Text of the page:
I read this so many times to my young children, I think I could recite the entire book still!
Noisy is a book for the littlest ones, a rhyming ramble through delightful sounds. First come the ecstatically LOUD sounds! Noisy noises! Pan lids clashing, Dog barking, Plate smashing. After a number of these dashing, crashing items, we move on to Gentle noises — Dry leaves swishing, Falling rain, splashing, splishing…
This is a book to read slowly; to pause at each sound and attempt to make it, along with your child, starting off with loud, exuberant voices, and growing steadily quieter, until everyone in the story is at last asleep and you and your child are practically holding your breaths to get the “all is quiet” part right. Lovely for a bedtime read.
The illustrations are first-rate Shirley Hughes fare — charming domestic scenes with a sturdy preschooler, busy baby brother, slightly harried mom, realistically messy house, and buckets of warmth and love. Ahhhhh……
This is an unusually philosophical book, really.
Underwood explores the many different kinds of quietness. There are glad moments of quiet, such as the quiet that comes when you’ve got a lollipop filling up your mouth with cherry sweetness. There are content moments of quiet, such as the quiet of the first snowfall, the drowsy, magical flakes sending a hush over the world. There are also scary quiets, embarrassed quiets, suspenseful quiets…
The book is written with sparse, evocative phrases, each one labeling a different kind of quiet: sleeping sister quiet, first look at your new hairstyle quiet! The charming illustrations help interpret these phrases for us. Porcupines, hedgehogs, bunnies, bears…all experience these different kinds of quiet. The clean, soft lines and light coloration augment the quiet tone of the book.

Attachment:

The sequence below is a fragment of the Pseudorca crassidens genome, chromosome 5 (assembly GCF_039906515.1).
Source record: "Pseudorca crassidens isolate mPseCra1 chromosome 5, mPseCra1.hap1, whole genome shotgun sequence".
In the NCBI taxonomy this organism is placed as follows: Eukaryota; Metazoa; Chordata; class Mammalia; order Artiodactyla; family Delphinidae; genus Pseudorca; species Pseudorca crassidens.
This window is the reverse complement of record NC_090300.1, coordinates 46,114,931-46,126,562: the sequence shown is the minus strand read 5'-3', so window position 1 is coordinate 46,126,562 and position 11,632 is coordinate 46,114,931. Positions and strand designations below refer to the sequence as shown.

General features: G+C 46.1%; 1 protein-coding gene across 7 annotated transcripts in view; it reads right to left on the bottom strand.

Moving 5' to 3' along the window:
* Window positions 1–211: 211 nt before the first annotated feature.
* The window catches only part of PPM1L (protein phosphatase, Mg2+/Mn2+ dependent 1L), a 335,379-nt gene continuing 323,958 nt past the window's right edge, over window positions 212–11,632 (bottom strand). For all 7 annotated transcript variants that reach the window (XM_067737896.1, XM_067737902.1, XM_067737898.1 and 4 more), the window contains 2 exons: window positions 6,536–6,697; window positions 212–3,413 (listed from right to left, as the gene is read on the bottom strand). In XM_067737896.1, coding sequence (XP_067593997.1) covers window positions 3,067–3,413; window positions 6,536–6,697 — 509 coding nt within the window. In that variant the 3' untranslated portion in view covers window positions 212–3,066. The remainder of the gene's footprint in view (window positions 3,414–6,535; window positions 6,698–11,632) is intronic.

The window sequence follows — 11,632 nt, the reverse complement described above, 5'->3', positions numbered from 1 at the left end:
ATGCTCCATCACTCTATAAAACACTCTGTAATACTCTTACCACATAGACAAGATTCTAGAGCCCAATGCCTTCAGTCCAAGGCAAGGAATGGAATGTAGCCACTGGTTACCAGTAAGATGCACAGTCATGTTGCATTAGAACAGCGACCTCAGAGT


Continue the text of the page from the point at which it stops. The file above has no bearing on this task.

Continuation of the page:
This is a thoughtful, calm book, perfect for reading and wondering about together. Even very young children will relate to the various scenarios portrayed here and, perhaps, begin to think about quietness in new ways.
Okay. This one, from 1954, may be hard to find, but it’s worth looking for!
The story takes place in the city of Hub-Bub, the Noisiest City in the World, and “of all the noisy people in Hub-Bub, the noisiest was a young prince named Hulla-Baloo.” Prince Hulla-Baloo and his friends love to create a ruckus with pots and pans, whistles, drums, bugles, mountains of trash cans and tin pails tumbling over in glorious ear-shattering crashes. But…it is still not loud enough for the Prince.
For his up-coming sixth birthday, the Prince tells his dad, the King, that he wants to hear the loudest noise in the world. Louder than the loudest loud noise his dad can dream of! Prince Hulla-Baloo thinks that if every person in the world would yell, all at once, all at the same moment, that he would be satisfied. And the king sets out to arrange just that colossal sound.
A very curious thing happens, however. Most surprising! In the end, Hub-Bub becomes the quietest city of all, where even the policemen’s whistles are the softest anywhere. What causes this amazing reversal? I hope you can locate this book and find out!